Have you ever found yourself stuck on the interstate, looking for the next opening in the fast lane so that you can finally get out of traffic? If so, then you’ve experienced what the net neutrality repeal may mean for consumers and small businesses.
Let me explain.
The net neutrality rules that were passed during Barack Obama’s presidential term were aimed to level the playing field for all service providers. The goal was to stop internet service providers from creating backroom deals with big consumer providers while squeezing out the little guys and ultimately limiting the amount of accessible content to consumers.
With the latest repeal, you might start seeing some major changes to your internet experience. To put it in layman’s terms, this repeal has given internet service providers the ability to create their own express lanes – forcing those who have the funds to pay up while leaving the smaller providers with nowhere to turn.
So far, companies like AT&T and Comcast have said consumers will not see a change. The NY Times makes a great point by saying, “With such a big spotlight on them, the companies will probably be careful about changing service plans, partly to avoid angering customers and attracting lawmakers’ attention.”
What does this mean for businesses?
It’s great that these companies have made statements saying there won’t be changes, but should we take their word for it? At the end of the day, business is business – and money is a huge motivator. It wouldn’t be surprising to see some changes to the ‘net down the line.
While big content providers like Netflix, Google, Facebook, etc. will be able to afford hiked up prices, smaller businesses may not.
If you’re a business owner, chances are you’re using multiple social media platforms to market your content. There may come a time where you will have to pay more for certain “privileges,” like Instagram or a faster download speed.
This means even SEO can be affected. Page speed is a factor in determining your domain authority, meaning a slower download speed can negatively impact your marketing efforts. Startups, especially those in Silicon Valley, may take a huge hit.
Net Neutrality was meant to spark innovation.
With net neutrality, users were able to create an app without ever having to worry about excessive prices for bandwidth or streaming quality. Without net neutrality, this may not be the case. Everything from upload speed to streaming quality may be affected. As it stands right now, these are the different speeds required for streaming live video:
- 500Kbps – Lowest Speed Required for Streaming
- 5Mbps – Provides Quality Viewing
- 3Mbps – Provides Standard Definition
- 5-8Mbps – Provides 720p and 1080p HD
- 25Mbps – Provides 4K Ultra HD
Without net neutrality, ISP’s (Internet Service Providers), will now be able to charge premiums for higher bandwidths. Let’s take Netflix for example. Netflix now produces most of its shows in 4K, giving their consumers an array of high-quality shows.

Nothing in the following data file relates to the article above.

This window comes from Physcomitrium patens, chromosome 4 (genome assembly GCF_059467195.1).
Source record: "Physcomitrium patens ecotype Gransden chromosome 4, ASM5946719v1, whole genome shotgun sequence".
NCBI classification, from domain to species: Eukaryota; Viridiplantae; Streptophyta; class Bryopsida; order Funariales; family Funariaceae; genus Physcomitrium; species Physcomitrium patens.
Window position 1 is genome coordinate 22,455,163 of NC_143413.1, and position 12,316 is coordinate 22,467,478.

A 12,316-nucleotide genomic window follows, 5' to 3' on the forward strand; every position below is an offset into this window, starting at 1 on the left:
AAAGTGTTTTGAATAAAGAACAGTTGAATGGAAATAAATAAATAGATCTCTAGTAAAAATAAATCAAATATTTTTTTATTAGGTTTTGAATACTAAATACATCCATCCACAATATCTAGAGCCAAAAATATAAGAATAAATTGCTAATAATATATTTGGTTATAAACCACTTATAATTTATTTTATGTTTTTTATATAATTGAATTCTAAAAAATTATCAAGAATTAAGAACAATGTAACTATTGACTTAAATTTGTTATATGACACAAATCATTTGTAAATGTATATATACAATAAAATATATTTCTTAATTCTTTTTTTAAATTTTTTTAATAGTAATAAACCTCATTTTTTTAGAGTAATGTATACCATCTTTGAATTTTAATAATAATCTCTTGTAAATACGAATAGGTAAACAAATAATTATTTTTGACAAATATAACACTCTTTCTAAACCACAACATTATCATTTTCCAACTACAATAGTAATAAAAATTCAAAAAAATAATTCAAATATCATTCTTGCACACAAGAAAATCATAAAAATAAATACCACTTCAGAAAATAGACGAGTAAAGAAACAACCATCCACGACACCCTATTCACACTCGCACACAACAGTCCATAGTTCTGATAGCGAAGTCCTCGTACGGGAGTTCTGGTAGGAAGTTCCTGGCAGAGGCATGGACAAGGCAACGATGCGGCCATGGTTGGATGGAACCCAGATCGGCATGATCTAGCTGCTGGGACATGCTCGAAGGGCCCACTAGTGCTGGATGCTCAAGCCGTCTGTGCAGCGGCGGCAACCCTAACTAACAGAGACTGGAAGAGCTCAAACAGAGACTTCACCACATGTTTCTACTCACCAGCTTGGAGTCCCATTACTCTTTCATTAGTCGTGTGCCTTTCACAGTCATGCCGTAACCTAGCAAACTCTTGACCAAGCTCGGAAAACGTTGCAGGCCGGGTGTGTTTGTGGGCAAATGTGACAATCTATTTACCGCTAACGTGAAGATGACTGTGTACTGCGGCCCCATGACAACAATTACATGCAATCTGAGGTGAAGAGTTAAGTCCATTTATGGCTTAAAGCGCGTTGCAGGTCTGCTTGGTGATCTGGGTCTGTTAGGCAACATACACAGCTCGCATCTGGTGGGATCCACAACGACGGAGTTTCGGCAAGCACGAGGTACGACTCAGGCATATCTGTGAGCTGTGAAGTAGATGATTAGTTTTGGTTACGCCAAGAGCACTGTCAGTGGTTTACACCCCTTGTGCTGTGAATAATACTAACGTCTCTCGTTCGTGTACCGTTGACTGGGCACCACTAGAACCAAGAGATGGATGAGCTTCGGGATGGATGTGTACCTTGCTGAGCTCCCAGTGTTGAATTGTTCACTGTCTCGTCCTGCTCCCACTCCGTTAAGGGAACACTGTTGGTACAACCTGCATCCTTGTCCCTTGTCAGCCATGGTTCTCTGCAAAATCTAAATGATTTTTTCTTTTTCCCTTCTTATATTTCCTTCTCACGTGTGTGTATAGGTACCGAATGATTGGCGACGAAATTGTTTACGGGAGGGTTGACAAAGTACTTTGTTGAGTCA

If Comcast decides to start charging Netflix a higher premium based on the amount of bandwidth Netflix requires – what is going to happen next? More likely than not, Netflix will offset these added costs by charging their users more. So, while Netflix would have to pay a higher cost upfront, they’d be able to recoup their loss by simply charging you more.
Congressman Tim Ryan from Ohio spoke on the issue in Business Insider, saying, “I think the FCC decision on net neutrality is going to damage the internet as we know it today. I think the internet’s going to start looking a lot more like cable television.”
Oh, one more thing.
The repeal doesn’t stop with our internet providers. The repeal also has ripple effects in the mobile industry.
Your mobile plan is based off an amount of data you have available to enjoy all your features and apps. If you take away the net neutrality rules, then your service provider, such as Verizon or AT&T, will be able to charge multiple premiums.
You might even start seeing mobile plans that would require a higher payment just to stream HD content.
To sum it up…
The way internet currently works is like a toll-free highway that everyone has the same access to drive. The repeal of net neutrality could mean that this toll-free highway starts charging tolls of different amounts, with semi-trucks paying more than a sedan. Those who are willing and able to pay for faster express lanes will be charged more money.
Don’t head for the hills just yet.
The net neutrality repeal is still a new issue, one that should be treated with caution. With expected lawsuits and attempts to push back these regulations, this story is still far from over. For now, as consumers and small business owners, all we can do is trust ISP’s when they tell us our web viewing experience won’t change.
Emily Bettridge is Plaid Swan’s Content Strategist and
a graduate of the University of Iowa’s School of Journalism
with a B.A. in Journalism and Mass Communication.